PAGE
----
The Department of Energy plans to invest $80 million in advanced car technology. About $12.5 million, which is approximately 15 percent of the funds, is headed to Michigan, which is the home state of America’s top automakers.
“Improving the affordability of transportation for American consumers and businesses keeps our economy moving,” U.S. Secretary of Energy Rick Perry said in a statement. “By investing in a broad range of technologies, DOE is ensuring America remains at the forefront of innovation.”
The University of Michigan and the Ford Motor Company will receive about $3.5 million each, the American Center of Mobility will receive just under $2.5 million, the Hyundai-Kia America Technological Center will receive just over $2 million and Michigan State University will receive receive nearly $1 million.
These projects will include studies related to lessening the environmental impact, increasing fuel efficiency and studying corrosion of materials.
According to the DOE’s news release, the goals of these grants include advancing vehicle technology, growing the U.S. economy, strengthening domestic energy and reducing foreign dependence. There are a total of 42 projects throughout the country.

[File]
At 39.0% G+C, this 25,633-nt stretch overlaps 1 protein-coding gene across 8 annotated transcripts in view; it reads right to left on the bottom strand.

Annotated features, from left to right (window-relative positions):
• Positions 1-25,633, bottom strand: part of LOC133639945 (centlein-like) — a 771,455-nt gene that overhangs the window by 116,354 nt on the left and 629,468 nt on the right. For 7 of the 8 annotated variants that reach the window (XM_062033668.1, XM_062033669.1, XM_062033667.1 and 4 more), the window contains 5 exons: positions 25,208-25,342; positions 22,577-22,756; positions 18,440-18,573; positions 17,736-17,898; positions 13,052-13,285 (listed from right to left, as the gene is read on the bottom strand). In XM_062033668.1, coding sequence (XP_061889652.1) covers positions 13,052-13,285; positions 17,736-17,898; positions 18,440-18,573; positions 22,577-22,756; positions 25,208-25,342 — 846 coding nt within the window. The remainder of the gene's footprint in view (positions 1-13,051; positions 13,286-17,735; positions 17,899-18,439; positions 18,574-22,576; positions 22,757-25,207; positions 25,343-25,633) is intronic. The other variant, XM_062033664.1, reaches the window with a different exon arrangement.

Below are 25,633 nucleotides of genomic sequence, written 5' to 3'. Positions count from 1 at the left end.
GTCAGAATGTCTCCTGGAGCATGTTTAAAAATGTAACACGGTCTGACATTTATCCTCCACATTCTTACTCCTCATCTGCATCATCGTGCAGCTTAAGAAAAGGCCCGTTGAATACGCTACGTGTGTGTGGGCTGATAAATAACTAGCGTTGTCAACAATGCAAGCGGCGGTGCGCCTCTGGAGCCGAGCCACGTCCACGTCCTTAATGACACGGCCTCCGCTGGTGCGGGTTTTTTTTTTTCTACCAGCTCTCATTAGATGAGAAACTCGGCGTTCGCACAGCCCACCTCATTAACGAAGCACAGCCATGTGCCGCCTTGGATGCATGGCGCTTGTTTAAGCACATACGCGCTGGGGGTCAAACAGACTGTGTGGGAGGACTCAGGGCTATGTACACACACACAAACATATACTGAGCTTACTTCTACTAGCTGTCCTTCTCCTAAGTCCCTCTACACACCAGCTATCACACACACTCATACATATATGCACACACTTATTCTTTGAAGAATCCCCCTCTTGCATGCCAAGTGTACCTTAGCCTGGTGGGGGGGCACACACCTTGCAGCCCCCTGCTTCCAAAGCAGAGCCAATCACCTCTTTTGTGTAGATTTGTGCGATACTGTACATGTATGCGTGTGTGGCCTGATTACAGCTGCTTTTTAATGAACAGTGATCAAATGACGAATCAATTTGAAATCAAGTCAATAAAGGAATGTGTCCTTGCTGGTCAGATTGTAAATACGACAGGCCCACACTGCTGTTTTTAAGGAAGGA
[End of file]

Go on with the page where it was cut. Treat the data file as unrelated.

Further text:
Michigan’s Republican Governor Rick Snyder applauded the DOE’s investments and touted Michigan’s record on automotive innovation.
“Michigan continues to lead in automotive innovation, and just last month I hosted the Ambassador of the UK at the Capitol to share information on electric vehicle technologies,” Snyder told Watchdog.org. “Being able to charge electric vehicles at a rapid rate is the next step in EV adoption, and I appreciate public-private partnerships such as this one that help move these advancements forward.”
Not everyone sees government involvement in this area as a positive.
Michael LaFaive, the senior director of fiscal policy at the free-market, Michigan-based think tank, the Mackinac Center, told Watchdog.org the government’s role should be less proactive.
“Government’s role should be more mundane: protection of property rights and the rule of law,” LaFaive said. “It should stick to its knitting rather than try to divine the next great technology and offer up taxpayer-funded grants.”
LaFaive said that entrepreneurs have their own incentives to innovate technology without subsidies. There is no justification, he said, for “confiscating wealth from everyone” to give to a select group of people to use in resources. Doing this will take resources out of the market and out of the hands of the next potential innovator, he said.
“How many great ideas were born, and commercialized, because of a government grant?” LaFaive asked.